Integrity commission overwhelmed by workload

The avalanche of cases arising from the Zondo Commission of Inquiry’s final report may force the ANC integrity commission to ask for more support to process matters involving senior party members implicated in state capture.

This as the commission has also begun to probe party president Cyril Ramaphosa for the alleged brazen theft of millions of US dollars in cash kept at his Phala Phala farm in Limpopo.

Integrity commission chairperson George Mashamba told Sunday World that the party’s national executive committee has informed the commission to expect cases arising from the state capture inquiry, which was chaired by Chief Justice Raymond Zondo.

“We were told that they will be sending us names of people who were named in the Zondo report. You might find that the number could be huge for us, and we might need more support,” he said.

This week, ANC head of policy Jeff Radebe said at least 200 party members were implicated in the more than 5 000 pages of the state capture report.

Radebe, who headed the party’s task team into state capture, said on Wednesday that individuals implicated in the commission’s report must immediately take the initiative and present themselves to the integrity commission. This was in line with the party’s 54th national conference resolution that states in part that “every cadre accused of, or reported to be involved in corrupt practices, accounts to the integrity commission immediately or faces disciplinary committee processes”.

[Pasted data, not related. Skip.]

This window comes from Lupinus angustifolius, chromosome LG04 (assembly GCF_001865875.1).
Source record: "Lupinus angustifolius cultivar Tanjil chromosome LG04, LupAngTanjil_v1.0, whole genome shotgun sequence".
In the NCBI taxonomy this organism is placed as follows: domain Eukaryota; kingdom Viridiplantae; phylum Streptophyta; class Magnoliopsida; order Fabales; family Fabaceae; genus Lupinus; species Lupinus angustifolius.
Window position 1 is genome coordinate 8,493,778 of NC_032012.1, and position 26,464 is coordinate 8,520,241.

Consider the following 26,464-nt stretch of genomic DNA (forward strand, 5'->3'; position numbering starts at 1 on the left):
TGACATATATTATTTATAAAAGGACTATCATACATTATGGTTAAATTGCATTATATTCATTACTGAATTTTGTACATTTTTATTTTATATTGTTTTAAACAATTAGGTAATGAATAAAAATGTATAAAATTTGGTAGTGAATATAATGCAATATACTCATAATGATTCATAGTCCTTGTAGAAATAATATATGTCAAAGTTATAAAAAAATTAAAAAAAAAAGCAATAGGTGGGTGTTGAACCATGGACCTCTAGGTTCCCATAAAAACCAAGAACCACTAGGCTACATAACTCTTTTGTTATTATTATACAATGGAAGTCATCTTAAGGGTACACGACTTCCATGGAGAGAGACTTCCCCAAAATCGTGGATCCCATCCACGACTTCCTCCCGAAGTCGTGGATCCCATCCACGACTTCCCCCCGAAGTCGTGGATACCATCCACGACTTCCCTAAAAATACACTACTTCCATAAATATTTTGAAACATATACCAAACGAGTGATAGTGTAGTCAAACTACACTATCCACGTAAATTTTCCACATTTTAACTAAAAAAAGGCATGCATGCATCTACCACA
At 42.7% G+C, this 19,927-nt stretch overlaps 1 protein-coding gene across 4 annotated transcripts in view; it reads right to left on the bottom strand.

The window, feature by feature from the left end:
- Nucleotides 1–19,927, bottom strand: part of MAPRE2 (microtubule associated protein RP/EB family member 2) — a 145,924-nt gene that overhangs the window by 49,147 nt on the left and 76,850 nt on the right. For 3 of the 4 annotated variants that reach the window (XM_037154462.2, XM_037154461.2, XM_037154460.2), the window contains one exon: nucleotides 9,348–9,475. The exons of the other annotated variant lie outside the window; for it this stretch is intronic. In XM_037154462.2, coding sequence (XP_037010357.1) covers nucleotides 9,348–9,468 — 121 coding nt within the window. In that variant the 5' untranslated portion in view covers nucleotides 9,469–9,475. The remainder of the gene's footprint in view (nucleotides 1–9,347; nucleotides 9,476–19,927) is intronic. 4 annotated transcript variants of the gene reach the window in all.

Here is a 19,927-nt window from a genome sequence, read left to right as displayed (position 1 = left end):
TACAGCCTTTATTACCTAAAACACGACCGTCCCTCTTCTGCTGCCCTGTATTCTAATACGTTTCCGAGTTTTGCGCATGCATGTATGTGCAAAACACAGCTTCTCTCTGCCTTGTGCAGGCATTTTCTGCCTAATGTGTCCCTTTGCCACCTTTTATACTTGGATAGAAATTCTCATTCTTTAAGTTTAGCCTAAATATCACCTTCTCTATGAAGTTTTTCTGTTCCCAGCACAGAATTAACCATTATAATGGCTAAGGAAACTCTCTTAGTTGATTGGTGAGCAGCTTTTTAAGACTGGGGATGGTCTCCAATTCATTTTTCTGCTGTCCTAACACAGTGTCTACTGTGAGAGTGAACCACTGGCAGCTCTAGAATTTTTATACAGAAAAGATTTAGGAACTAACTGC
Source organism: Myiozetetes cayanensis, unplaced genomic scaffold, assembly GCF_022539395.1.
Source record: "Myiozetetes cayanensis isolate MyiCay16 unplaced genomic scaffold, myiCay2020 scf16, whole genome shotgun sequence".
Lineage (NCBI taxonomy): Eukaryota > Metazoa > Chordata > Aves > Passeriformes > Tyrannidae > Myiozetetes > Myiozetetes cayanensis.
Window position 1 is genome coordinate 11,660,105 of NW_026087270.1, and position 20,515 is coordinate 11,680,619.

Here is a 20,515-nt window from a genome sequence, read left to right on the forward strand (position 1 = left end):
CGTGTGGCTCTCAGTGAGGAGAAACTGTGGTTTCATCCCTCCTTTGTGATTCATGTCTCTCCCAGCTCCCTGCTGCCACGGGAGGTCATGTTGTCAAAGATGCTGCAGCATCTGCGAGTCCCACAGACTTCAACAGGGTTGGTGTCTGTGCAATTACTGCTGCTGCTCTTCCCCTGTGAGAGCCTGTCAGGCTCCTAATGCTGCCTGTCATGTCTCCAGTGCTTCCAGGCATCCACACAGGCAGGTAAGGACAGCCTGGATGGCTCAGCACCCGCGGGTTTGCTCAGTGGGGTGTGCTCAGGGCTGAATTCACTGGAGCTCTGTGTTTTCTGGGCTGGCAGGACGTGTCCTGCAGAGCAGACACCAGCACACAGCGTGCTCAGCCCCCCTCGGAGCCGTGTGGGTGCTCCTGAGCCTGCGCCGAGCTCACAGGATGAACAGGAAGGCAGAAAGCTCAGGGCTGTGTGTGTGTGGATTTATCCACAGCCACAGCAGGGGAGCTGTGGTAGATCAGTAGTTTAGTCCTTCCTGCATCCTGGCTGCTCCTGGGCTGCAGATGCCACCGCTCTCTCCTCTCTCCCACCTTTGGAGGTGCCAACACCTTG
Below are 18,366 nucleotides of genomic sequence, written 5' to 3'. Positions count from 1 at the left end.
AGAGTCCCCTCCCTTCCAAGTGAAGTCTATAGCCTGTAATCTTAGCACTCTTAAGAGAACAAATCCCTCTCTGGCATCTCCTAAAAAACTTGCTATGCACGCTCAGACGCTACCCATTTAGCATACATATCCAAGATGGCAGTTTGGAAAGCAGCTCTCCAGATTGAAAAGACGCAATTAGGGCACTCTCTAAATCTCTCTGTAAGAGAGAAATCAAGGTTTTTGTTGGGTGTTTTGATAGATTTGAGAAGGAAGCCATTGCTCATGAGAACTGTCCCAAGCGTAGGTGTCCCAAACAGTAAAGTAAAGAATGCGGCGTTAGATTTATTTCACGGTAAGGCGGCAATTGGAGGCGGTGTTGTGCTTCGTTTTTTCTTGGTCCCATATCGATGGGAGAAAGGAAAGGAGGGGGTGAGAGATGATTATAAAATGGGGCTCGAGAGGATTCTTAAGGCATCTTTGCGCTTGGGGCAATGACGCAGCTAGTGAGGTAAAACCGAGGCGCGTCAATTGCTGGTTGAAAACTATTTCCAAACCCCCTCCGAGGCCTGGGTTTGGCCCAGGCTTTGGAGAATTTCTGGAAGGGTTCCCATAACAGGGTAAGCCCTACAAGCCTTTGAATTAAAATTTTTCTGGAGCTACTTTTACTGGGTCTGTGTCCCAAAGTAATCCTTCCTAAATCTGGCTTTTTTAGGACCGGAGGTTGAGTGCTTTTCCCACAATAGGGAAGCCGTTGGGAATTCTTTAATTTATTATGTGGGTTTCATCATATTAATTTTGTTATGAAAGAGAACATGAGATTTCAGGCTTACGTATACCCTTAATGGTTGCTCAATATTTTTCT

Speaking on the sidelines of the ANC policy conference on Friday, Mashamba also confirmed that they had met Ramaphosa on Tuesday in connection with the Phala Phala game farm scandal.

Ramaphosa volunteered to meet the party’s veterans after former State Security boss Arthur Fraser laid a criminal complaint against him, accusing him of colluding with the head of his protection unit, Wally Rhoode, to cover up a robbery of an estimated $4-million. Mashamba said on Wednesday they would meet to compile a report into the Phala Phala matter.

He also lamented the state of the organisation, saying if it were up to him there should be no mechanisms such as the integrity commission, instead party members must have the moral conscience to do what is expected of them.

In his opening address to the conference, held at the Nasrec Expo Centre in the south of Johannesburg, Ramaphosa threw down the gauntlet to his detractors, saying his government would not compromise in the fight against graft. He said they had to end corruption, patronage and factionalism to renew the ANC.

“This requires, among other things, that we fully implement the resolutions of our 54th national conference on dealing with corruption. On this, there can be no going back. There can be no compromise,” he said.

“We cannot abandon our principled positions on corruption in pursuit of a false unity. Our movement must be united around our values and our mission.”

Ramaphosa said the party had to clarify its positions on the declaration of financial interests by ANC leaders; lifestyle audits; and the policy on party leaders and their family members doing business with the state.

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